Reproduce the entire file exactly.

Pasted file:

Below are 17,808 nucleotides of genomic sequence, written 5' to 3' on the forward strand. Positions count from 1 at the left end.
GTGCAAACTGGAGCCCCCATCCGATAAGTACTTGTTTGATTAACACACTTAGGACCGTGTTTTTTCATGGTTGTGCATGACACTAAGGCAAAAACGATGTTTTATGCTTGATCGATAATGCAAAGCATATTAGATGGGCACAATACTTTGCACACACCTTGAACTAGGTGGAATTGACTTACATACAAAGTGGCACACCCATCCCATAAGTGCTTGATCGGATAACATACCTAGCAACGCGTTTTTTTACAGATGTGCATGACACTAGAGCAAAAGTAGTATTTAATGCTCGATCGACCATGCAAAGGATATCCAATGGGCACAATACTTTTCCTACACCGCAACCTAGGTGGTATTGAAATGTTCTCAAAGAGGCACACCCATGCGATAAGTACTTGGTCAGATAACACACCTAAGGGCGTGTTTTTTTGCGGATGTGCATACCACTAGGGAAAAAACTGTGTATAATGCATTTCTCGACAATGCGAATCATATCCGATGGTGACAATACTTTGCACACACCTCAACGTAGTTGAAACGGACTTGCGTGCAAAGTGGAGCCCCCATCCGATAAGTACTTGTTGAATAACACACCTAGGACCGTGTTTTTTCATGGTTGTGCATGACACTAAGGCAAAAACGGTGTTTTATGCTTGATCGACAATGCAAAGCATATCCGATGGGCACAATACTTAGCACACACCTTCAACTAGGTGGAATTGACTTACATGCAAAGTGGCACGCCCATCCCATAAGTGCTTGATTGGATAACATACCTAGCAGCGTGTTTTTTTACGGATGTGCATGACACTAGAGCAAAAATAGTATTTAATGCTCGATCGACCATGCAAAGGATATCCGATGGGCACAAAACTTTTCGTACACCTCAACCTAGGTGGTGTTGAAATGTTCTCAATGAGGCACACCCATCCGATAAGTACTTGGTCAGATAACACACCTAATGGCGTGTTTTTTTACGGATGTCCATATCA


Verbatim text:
Below are 17,808 nucleotides of genomic sequence, written 5' to 3' on the forward strand. Positions count from 1 at the left end.
GTGCAAACTGGAGCCCCCATCCGATAAGTACTTGTTTGATTAACACACTTAGGACCGTGTTTTTTCATGGTTGTGCATGACACTAAGGCAAAAACGATGTTTTATGCTTGATCGATAATGCAAAGCATATTAGATGGGCACAATACTTTGCACACACCTTGAACTAGGTGGAATTGACTTACATACAAAGTGGCACACCCATCCCATAAGTGCTTGATCGGATAACATACCTAGCAACGCGTTTTTTTACAGATGTGCATGACACTAGAGCAAAAGTAGTATTTAATGCTCGATCGACCATGCAAAGGATATCCAATGGGCACAATACTTTTCCTACACCGCAACCTAGGTGGTATTGAAATGTTCTCAAAGAGGCACACCCATGCGATAAGTACTTGGTCAGATAACACACCTAAGGGCGTGTTTTTTTGCGGATGTGCATACCACTAGGGAAAAAACTGTGTATAATGCATTTCTCGACAATGCGAATCATATCCGATGGTGACAATACTTTGCACACACCTCAACGTAGTTGAAACGGACTTGCGTGCAAAGTGGAGCCCCCATCCGATAAGTACTTGTTGAATAACACACCTAGGACCGTGTTTTTTCATGGTTGTGCATGACACTAAGGCAAAAACGGTGTTTTATGCTTGATCGACAATGCAAAGCATATCCGATGGGCACAATACTTAGCACACACCTTCAACTAGGTGGAATTGACTTACATGCAAAGTGGCACGCCCATCCCATAAGTGCTTGATTGGATAACATACCTAGCAGCGTGTTTTTTTACGGATGTGCATGACACTAGAGCAAAAATAGTATTTAATGCTCGATCGACCATGCAAAGGATATCCGATGGGCACAAAACTTTTCGTACACCTCAACCTAGGTGGTGTTGAAATGTTCTCAATGAGGCACACCCATCCGATAAGTACTTGGTCAGATAACACACCTAATGGCGTGTTTTTTTACGGATGTCCATATCA